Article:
While salaries aren't rising like they did in apex years, the legal job market is thawing and compensation is slowly climbing back from previous levels, according to Paralegal Today magazine's 19th Annual Salary Survey, published in its April/June 2011 issue.
The survey, which drew paralegal participants from across the country, reports that the national average salary for law firm paralegals in 2010 was $50,730, a 1.3% increase from 2009 while corporate paralegal salaries rose to $63,566, a 1.7% rise from the previous year. The highest reported full-time salary was $152,500 while the lowest annual salary was $14,400.
In addition to a small bump in salary, many paralegals are also seeing a rise in caseloads, another positive sign of recovery, the survey reports.
Only half of paralegals received a raise in 2010 (up from less than half in 2009). The average raise was $2,684 in 2010 while the largest reported raise was $15,000.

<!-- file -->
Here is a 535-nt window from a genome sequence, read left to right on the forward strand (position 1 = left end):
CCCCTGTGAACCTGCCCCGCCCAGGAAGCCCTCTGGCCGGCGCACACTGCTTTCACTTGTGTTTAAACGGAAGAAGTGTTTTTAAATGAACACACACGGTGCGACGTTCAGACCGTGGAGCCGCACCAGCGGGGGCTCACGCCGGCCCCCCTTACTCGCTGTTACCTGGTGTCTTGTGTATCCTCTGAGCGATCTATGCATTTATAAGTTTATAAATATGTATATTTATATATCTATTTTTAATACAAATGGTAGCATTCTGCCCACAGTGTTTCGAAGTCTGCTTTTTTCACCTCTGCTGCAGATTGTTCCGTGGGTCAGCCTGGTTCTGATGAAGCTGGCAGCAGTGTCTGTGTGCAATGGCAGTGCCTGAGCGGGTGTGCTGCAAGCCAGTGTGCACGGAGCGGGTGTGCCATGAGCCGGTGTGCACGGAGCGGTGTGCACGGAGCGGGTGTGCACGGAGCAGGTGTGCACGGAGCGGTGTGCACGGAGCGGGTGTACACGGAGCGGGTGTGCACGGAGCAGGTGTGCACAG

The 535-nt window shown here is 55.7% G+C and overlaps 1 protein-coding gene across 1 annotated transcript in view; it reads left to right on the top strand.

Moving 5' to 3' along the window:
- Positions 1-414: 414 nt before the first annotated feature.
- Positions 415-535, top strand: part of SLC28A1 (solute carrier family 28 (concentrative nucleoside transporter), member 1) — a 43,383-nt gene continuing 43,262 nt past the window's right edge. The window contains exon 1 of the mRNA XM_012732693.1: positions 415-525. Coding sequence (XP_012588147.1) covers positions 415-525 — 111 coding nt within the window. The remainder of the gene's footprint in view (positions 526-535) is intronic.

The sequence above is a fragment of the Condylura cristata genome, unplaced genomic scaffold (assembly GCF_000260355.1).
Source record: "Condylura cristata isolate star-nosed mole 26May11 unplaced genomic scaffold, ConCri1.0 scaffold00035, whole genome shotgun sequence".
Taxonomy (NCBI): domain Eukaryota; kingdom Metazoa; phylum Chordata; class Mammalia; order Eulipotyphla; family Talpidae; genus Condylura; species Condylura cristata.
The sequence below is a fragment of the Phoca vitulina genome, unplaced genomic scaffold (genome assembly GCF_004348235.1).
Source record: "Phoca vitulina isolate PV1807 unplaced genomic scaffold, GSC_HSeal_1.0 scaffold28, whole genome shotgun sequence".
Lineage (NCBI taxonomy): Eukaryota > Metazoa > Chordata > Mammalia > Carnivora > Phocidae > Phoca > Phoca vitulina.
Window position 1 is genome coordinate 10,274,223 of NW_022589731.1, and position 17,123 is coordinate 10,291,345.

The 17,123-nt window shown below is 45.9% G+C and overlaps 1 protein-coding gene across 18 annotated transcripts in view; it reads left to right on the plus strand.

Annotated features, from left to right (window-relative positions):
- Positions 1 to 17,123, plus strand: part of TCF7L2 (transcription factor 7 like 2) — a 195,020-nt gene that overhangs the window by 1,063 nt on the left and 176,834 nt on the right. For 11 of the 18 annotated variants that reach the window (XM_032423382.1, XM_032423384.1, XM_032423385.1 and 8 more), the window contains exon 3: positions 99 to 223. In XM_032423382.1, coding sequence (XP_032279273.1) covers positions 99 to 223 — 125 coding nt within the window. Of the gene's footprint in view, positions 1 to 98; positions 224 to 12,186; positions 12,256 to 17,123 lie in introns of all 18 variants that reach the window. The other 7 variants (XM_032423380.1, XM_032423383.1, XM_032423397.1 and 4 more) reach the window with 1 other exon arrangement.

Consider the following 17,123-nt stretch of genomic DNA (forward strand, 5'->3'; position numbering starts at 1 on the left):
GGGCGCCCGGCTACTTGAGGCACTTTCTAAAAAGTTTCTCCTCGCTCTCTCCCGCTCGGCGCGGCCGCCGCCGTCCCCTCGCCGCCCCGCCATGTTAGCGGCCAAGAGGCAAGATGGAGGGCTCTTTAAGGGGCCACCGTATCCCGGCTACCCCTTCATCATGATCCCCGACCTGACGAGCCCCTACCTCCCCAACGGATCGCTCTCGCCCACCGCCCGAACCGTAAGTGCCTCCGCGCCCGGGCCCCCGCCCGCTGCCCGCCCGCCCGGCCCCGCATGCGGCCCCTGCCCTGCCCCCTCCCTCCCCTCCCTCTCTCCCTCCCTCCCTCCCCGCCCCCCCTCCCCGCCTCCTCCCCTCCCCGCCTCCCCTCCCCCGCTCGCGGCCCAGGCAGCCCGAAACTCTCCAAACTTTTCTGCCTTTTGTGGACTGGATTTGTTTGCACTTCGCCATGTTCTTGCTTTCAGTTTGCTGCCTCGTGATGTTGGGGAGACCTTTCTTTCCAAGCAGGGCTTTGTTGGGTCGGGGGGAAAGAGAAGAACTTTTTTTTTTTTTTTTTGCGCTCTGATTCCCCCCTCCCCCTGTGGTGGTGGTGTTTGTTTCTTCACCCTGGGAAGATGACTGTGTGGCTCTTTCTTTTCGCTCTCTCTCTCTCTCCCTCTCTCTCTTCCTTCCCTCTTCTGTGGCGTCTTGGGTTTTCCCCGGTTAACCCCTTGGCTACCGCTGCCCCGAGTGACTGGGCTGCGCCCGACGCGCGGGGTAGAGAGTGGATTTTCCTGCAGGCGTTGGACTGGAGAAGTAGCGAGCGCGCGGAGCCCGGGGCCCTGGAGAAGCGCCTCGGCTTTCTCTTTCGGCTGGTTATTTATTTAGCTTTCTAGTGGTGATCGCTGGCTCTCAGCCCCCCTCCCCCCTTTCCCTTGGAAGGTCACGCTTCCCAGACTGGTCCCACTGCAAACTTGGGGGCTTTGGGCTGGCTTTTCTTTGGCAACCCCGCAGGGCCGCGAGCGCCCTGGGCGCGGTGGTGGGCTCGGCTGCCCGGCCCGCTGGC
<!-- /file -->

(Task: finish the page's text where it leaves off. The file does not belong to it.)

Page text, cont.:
According to the survey, top-earning paralegal specialties for law firm paralegals in 2010 were: municipal law (with an average salary of $71,254), energy law ($68,000), tax ($64,350), workers' compensation ($63,742) and commercial law ($63,360). The lowest paying paralegal specialties were family law ($35,512), criminal ($37,003) and personal injury ($45,576).
For those working in a corporate legal setting, the most highly compensated specialties in 2010 were mergers and acquisitions ($94,096), real estate ($89,822) and corporate governance ($73,562).
The survey also revealed several trends in the legal industry:
- the outsourcing of legal work;
- flexible work arrangements;
- associate-level work tasks; and
- a growing distinction between "paralegals" and "legal assistants."
As we emerge from one of the worst legal climates in history, paralegals will hopefully continue to see an uptick in employment and compensation. Today, everyone is looking at the bottom line. Paralegals who generate revenue for their firm and keep their skills fresh in a changing legal market will have the greatest earning power.
For a copy of the salary survey issue, contact Sherry McCoy at Conexion International Media: email@example.com.
Wondering if you are fairly compensated? Learn about compensation in the legal industry and check out these salary resources. If you find you are undercompensated, review these tips on how to ask for a raise.